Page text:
No matter what stage we are at in our careers, and no matter what our discipline, everyone in academe from first-semester graduate students to full professors has one thing in common: we read. And we don’t just read a little. We read a lot. We read primary sources. We read journal articles and monographs. We read emails and meeting minutes. We read student papers and lab reports. We read conference abstracts and grant applications. And that doesn’t take into consideration the other things we read: CNN, the New York Times, Facebook, Twitter, ProfHacker, and that was just this morning. Given that so much of our lives is consumed with professional reading, it can be difficult to find time for pleasure reading. Or even if we do make time for pleasure reading, it can be difficult to enjoy it. It isn’t always relaxing to read for pleasure simply because the list of professional texts to read is never-ending.
But several years ago, I decided to make pleasure reading a priority. To be clear, it isn’t my top priority, but it’s on the list, and most nights, I read a “fun” book for about 30 minutes before I go to sleep (the word “fun” is in scare quotes because I have a particular weakness for crime novels). Fun books must meet a few criteria to make the cut for me:
- They are not on any current syllabi.
- They are not connected to any current research projects.
- I am not reading them under any kind of other professional obligation.
The final point is most important. The book for freshman orientation would not count as a fun book, even if it were a crime novel by my favorite writer because I am reading it for something besides enjoyment. That’s not to say that fun books can’t become fodder for other things—they can and have—but those other things must come from the book rather than be the reason I am reading.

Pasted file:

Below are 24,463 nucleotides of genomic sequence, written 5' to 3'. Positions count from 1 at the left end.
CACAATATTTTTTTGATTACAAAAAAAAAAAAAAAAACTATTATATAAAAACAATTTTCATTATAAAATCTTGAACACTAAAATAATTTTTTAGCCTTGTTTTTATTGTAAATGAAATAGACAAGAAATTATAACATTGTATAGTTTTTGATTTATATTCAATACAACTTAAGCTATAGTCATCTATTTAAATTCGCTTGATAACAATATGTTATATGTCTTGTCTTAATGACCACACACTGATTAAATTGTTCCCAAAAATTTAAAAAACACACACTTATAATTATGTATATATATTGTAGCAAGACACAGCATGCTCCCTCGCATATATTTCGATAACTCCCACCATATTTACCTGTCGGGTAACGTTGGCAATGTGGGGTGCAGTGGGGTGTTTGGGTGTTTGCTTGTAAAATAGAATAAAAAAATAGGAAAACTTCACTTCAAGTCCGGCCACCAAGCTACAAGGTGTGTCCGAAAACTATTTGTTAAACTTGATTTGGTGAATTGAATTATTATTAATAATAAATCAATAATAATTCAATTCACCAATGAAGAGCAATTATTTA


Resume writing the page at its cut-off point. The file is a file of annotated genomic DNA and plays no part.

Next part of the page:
Why the strict line between business and pleasure? Much of it has to do with when I read—before I go to sleep. In short, the last thing I want to do when I am trying to fall asleep is rev up my brain. Pleasure reading is a way for me to relax; professional reading is not. It is engaging, challenging, and stimulating (or it should be).
Everyone from Oprah Winfrey to the NEH has published summer reading lists, and with a good six weeks left of summer, I am determined to knock out a few more pleasure titles before heading back into the classroom. For some people, summer is a time to catch up on the classics that they have missed—in point of fact, Oprah includes a lesser-known novel by Charles Dickens, Dombey and Son on her list this year. Or maybe you would like to use these last few summer weeks to indulge in lighter fare: Chick Lit, the Twilight saga, or other “beach reading” (with or without the SPF and fruity drinks). I’m currently reading Justin Cronin’s The Passage and next up will be Stephen King’s Under the Dome.
What was the last book that you read for pleasure? Do you read for fun regularly, or do you reserve it for holidays and airplanes? Please share in the comments section.Return to Top